Even in the GFC, global investors saw US Treasuries as the safest asset available. But under Trump portfolio managers find themselves in rough seas with no port of call that can offer shelter from the storm

By Benjamin Cohen*

With equities slumping, exchange-rate volatility increasing, and political risks intensifying, financial markets around the world have hit a rough patch. During times like these, international investors generally grow cautious and prioritize safety over returns, so money flees to “safe havens” that can provide secure, liquid investment-grade assets on a sufficiently large scale. But there are no obvious safe havens today. For the first time in living memory, investors lack a quiet port where they can find shelter from the storm.

Historically, the safe haven par excellence was the United States, in the form of Treasury bonds backed by the “full faith and credit” of the US government. As one investment strategist put it back in 2012, “When people are worried, all road lead to Treasuries.”

The bursting of the US real-estate bubble in 2007 offers a case in point. No one doubted that the US was the epicenter of the global financial crisis. But rather than flee the US, capital actually flooded into it. In the last three months of 2008, net purchases of US assets reached a half-trillion dollars – three times more than that of the preceding nine months combined.

To be sure, some of these dollar claims were due to the fact that foreign banks and institutional investors needed greenbacks to cover their funding needs after interbank and other wholesale short-term markets seized up. But that was hardly the only reason why portfolio managers piled into the US. Much of the increased demand was due to sheer fear. At a time when nobody knew how bad things might get, the US was widely seen as the safest bet.

But this was before the arrival US President Donald Trump, who has managed to undermine confidence in the dollar to an unprecedented degree. In addition to abandoning any notion of fiscal responsibility, Trump has spent his first two years in office attacking international institutions and picking fights with US allies.

To be sure, even before Trump, confidence in the dollar suffered a blow in 2011, when Standard & Poor’s downgraded Treasury securities by one notch in response to a near-shutdown of the US government. That episode was triggered by a standoff between then-President Barack Obama and congressional Republicans over a routine proposal to raise the federal debt ceiling.

Today, however, investors have even more reason to worry about the US government’s credit rating. In 2018 alone, the US government was shut down three times, and it remains in a partial shutdown to this day, owing to Trump’s demand for funds to build a “big, beautiful” wall on the border with Mexico.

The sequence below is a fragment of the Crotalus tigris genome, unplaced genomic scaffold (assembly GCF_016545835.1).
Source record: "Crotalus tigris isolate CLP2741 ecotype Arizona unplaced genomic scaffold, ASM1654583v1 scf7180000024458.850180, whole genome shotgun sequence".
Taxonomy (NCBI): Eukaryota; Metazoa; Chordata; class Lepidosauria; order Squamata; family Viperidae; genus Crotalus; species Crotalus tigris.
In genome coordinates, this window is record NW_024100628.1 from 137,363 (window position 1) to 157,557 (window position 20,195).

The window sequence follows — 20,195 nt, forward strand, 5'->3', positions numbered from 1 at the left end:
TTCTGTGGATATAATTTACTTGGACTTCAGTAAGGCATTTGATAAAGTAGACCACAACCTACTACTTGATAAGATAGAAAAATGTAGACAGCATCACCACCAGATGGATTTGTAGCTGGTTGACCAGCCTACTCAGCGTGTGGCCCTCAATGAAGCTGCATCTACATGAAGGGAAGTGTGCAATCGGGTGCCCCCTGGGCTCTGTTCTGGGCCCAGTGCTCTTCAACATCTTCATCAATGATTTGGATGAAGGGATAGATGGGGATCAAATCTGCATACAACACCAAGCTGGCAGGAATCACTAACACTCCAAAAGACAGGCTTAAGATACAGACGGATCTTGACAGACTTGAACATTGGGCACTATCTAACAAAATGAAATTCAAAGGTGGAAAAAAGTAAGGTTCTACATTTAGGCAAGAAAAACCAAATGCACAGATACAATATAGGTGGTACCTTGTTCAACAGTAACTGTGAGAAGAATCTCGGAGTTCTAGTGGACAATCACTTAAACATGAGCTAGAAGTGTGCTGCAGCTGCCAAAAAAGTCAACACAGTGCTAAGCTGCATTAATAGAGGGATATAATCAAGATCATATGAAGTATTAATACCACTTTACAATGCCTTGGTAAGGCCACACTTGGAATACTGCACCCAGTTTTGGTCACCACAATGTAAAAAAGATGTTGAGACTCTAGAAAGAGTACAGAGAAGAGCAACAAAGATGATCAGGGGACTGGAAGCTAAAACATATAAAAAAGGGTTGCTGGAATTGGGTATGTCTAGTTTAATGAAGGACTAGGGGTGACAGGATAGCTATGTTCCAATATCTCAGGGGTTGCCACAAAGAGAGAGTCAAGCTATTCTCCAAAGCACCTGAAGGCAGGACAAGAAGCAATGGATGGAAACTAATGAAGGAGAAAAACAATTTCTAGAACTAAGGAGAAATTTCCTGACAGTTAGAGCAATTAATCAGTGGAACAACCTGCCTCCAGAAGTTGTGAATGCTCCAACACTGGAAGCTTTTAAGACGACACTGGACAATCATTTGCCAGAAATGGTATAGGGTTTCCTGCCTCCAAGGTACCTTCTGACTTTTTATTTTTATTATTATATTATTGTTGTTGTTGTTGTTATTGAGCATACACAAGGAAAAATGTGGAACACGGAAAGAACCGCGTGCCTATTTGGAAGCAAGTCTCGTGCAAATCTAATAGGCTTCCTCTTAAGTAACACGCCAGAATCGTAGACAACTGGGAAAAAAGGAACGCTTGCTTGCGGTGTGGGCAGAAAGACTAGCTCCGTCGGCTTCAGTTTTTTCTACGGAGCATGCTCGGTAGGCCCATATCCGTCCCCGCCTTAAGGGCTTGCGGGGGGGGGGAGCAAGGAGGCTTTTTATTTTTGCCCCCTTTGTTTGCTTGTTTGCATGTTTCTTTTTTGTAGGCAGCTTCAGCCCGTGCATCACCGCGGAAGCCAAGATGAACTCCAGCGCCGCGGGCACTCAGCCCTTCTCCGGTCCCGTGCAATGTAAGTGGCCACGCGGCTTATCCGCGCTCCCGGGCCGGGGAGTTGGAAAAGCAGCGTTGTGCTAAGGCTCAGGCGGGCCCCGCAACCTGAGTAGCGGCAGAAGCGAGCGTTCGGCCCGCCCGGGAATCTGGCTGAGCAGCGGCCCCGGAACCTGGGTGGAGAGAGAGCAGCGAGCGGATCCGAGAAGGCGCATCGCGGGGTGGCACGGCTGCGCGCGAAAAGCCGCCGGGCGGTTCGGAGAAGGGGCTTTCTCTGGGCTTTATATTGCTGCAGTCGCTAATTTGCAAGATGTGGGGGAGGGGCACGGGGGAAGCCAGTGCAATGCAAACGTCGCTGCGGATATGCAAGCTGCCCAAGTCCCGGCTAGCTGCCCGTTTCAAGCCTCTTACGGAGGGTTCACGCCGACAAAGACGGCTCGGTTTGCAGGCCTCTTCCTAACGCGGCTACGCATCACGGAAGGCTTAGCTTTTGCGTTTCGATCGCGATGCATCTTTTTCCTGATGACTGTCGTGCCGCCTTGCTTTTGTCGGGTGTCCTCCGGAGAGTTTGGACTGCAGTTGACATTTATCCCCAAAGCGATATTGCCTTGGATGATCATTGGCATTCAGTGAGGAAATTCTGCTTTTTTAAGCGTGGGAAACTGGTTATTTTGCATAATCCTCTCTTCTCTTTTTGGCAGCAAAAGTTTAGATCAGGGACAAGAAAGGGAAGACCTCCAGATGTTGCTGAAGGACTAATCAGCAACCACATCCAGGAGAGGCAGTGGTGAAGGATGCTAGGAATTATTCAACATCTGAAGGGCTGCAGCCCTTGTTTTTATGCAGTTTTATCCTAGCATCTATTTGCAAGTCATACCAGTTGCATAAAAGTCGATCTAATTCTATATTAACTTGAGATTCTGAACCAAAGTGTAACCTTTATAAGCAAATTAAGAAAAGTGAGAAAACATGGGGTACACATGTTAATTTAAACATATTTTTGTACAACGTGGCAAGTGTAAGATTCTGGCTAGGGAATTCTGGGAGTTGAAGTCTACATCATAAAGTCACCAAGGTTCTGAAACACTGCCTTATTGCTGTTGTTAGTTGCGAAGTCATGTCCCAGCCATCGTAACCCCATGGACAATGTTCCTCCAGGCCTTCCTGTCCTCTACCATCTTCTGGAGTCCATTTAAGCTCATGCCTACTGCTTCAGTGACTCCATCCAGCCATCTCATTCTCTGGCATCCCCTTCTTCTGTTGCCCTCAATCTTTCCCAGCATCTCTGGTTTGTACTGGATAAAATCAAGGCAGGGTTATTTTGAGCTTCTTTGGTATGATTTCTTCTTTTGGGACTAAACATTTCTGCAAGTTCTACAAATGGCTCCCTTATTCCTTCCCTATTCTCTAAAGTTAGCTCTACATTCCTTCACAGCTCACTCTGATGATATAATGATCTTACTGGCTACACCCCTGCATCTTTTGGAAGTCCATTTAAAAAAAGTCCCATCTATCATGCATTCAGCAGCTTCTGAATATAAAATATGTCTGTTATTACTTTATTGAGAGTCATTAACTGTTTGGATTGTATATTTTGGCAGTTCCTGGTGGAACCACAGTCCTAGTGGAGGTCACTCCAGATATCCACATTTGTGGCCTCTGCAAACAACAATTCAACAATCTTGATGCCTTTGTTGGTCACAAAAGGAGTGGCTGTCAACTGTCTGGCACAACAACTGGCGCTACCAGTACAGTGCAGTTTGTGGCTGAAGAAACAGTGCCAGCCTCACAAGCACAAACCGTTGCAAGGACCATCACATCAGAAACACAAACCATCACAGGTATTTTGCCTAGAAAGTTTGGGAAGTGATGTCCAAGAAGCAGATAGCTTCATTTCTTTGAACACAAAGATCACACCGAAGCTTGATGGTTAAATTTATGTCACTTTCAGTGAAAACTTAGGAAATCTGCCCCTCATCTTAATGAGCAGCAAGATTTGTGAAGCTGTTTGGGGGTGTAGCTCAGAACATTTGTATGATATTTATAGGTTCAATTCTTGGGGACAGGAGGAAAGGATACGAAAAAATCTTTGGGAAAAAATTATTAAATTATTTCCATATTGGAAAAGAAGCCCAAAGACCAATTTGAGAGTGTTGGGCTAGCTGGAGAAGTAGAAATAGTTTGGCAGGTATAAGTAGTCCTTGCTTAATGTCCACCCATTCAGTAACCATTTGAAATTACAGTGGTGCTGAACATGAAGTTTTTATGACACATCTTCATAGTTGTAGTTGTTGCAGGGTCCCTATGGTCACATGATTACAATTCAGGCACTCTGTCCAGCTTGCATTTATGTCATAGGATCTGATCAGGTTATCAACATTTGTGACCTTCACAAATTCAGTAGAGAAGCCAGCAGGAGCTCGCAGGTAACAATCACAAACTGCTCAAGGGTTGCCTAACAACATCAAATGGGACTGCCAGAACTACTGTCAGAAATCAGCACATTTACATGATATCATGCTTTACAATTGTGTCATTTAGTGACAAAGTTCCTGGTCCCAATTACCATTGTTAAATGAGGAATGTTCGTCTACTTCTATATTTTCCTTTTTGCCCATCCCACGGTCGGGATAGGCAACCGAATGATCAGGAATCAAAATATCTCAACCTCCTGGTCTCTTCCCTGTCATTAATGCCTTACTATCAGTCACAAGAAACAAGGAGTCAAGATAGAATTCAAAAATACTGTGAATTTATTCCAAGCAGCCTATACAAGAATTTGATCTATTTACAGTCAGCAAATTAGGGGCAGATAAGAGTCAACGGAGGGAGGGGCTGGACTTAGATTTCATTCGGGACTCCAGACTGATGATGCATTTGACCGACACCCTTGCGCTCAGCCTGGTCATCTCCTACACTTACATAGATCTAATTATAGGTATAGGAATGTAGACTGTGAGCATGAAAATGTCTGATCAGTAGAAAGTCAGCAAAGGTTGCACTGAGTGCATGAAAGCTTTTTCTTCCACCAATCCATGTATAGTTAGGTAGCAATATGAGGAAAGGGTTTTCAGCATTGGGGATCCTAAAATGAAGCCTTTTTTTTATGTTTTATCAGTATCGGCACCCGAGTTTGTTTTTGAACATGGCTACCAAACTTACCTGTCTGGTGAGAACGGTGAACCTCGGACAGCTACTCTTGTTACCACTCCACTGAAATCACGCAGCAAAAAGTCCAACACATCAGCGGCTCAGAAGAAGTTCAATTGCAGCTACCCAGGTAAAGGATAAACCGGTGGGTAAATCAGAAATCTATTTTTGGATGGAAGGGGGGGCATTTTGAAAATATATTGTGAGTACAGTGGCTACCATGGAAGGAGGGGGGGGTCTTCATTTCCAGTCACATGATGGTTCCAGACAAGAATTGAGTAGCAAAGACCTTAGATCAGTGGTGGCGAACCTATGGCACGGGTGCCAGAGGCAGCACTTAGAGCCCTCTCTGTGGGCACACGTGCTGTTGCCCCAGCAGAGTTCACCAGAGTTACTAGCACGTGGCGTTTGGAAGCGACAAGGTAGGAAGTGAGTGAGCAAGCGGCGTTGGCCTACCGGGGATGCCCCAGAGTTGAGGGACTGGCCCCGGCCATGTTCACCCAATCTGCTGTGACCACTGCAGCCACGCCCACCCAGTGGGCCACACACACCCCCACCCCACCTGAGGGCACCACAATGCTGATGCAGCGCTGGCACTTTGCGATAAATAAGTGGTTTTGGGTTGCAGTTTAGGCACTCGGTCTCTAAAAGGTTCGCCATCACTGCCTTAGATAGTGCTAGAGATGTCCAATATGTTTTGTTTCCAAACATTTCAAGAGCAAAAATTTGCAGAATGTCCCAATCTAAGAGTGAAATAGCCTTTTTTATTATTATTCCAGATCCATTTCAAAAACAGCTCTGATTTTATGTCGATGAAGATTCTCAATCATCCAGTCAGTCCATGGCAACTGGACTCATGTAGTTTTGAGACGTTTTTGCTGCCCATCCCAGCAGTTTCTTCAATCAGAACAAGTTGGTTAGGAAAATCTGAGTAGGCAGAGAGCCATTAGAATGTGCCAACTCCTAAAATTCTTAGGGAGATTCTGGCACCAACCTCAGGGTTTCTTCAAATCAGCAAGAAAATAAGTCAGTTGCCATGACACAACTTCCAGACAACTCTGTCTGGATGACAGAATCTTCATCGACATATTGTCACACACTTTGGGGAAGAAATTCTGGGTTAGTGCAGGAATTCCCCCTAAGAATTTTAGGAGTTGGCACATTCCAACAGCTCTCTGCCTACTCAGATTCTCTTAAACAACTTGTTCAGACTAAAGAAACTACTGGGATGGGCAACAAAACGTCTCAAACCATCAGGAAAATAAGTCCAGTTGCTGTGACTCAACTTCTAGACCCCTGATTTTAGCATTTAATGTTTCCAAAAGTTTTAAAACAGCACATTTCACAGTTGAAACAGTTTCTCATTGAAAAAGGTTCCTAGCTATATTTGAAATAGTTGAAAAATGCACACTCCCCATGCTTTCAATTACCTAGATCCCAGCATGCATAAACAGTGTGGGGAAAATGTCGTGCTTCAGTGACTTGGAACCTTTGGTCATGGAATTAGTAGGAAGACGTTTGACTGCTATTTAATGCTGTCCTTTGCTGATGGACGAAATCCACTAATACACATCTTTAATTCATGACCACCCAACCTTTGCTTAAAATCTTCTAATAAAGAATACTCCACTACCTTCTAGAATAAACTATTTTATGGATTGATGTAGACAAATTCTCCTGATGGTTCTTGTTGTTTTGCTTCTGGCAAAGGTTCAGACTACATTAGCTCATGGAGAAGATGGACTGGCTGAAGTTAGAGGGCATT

Where can investors go if not the US? The eurozone might seem like a logical alternative. After the dollar, the euro is the world’s most widely used currency. And, taken together, the capital markets of the eurozone’s 19 member states are close in size to the US market. But Europe has troubles of its own. Economic growth is slowing, not least in Germany, and the risk of a banking crisis in Italy – the eurozone’s fourth-largest economy – looms on the horizon.

Worse still is the uncertainty over Brexit, which could prove highly disruptive if the United Kingdom crashes out of the European Union without a divorce agreement. Needless to say, Britain, too, can be ruled out as a safe haven, at least until the Brexit fiasco is resolved.

What about the Swiss franc? Though its attractions are obvious, Switzerland’s financial markets are simply too small to serve as an adequate substitute for the US.

That leaves Japan. With its abundant supply of government bonds, it is the biggest single market for public debt outside the US. The question for portfolio managers, though, is whether it is really safe to invest in a country where government debt exceeds 230% of GDP.

For comparison, the public debt-to-GDP ratio in the US is around 88%; and even in troubled Italy, it is no more than 130%. Admittedly, the market for Japanese government debt is more stable than most, owing to the fact that much of it is held by domestic savers (which is to say, it is safely tucked under the mattress). But Japan is an aging country with an economy that has remained almost stagnant for a quarter-century. Investors would be right to wonder where it will find the resources to continue servicing its massive debt overhang.

And then there is China, with the world’s third-largest national market for public debt. Certainly, the supply of assets in China is ample. But the Chinese market is so tightly controlled that it is essentially the opposite of a safe haven. It will be a long time before global investors even consider putting much faith in Chinese securities.